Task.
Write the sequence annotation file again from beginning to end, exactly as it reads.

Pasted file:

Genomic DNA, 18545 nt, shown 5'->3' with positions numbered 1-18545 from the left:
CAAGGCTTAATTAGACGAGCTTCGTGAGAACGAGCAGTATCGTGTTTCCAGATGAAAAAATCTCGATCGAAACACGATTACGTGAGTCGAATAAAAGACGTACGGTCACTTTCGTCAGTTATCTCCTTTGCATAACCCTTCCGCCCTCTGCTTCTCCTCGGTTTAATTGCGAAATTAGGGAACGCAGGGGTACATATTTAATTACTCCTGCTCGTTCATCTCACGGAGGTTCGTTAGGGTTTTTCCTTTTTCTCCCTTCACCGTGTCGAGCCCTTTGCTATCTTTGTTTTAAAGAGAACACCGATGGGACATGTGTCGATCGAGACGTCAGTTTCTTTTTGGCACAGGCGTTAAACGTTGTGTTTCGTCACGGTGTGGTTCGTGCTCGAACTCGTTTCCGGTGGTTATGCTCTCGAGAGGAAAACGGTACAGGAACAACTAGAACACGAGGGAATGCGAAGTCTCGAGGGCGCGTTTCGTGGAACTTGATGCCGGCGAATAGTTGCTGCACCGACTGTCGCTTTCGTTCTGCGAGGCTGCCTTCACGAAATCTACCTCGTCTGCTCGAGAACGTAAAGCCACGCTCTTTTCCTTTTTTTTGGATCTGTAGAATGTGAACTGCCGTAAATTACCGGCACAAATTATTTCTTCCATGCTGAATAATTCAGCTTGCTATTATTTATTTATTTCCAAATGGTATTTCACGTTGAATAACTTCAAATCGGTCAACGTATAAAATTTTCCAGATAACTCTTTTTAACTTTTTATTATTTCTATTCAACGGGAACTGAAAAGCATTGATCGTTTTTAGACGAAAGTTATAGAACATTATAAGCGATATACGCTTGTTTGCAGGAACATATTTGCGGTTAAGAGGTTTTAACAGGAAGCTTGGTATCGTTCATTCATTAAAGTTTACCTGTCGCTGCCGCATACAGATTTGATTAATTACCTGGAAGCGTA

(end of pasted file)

Genomic DNA, 18545 nt, shown 5'->3' with positions numbered 1-18545 from the left:
CAAGGCTTAATTAGACGAGCTTCGTGAGAACGAGCAGTATCGTGTTTCCAGATGAAAAAATCTCGATCGAAACACGATTACGTGAGTCGAATAAAAGACGTACGGTCACTTTCGTCAGTTATCTCCTTTGCATAACCCTTCCGCCCTCTGCTTCTCCTCGGTTTAATTGCGAAATTAGGGAACGCAGGGGTACATATTTAATTACTCCTGCTCGTTCATCTCACGGAGGTTCGTTAGGGTTTTTCCTTTTTCTCCCTTCACCGTGTCGAGCCCTTTGCTATCTTTGTTTTAAAGAGAACACCGATGGGACATGTGTCGATCGAGACGTCAGTTTCTTTTTGGCACAGGCGTTAAACGTTGTGTTTCGTCACGGTGTGGTTCGTGCTCGAACTCGTTTCCGGTGGTTATGCTCTCGAGAGGAAAACGGTACAGGAACAACTAGAACACGAGGGAATGCGAAGTCTCGAGGGCGCGTTTCGTGGAACTTGATGCCGGCGAATAGTTGCTGCACCGACTGTCGCTTTCGTTCTGCGAGGCTGCCTTCACGAAATCTACCTCGTCTGCTCGAGAACGTAAAGCCACGCTCTTTTCCTTTTTTTTGGATCTGTAGAATGTGAACTGCCGTAAATTACCGGCACAAATTATTTCTTCCATGCTGAATAATTCAGCTTGCTATTATTTATTTATTTCCAAATGGTATTTCACGTTGAATAACTTCAAATCGGTCAACGTATAAAATTTTCCAGATAACTCTTTTTAACTTTTTATTATTTCTATTCAACGGGAACTGAAAAGCATTGATCGTTTTTAGACGAAAGTTATAGAACATTATAAGCGATATACGCTTGTTTGCAGGAACATATTTGCGGTTAAGAGGTTTTAACAGGAAGCTTGGTATCGTTCATTCATTAAAGTTTACCTGTCGCTGCCGCATACAGATTTGATTAATTACCTGGAAGCGTA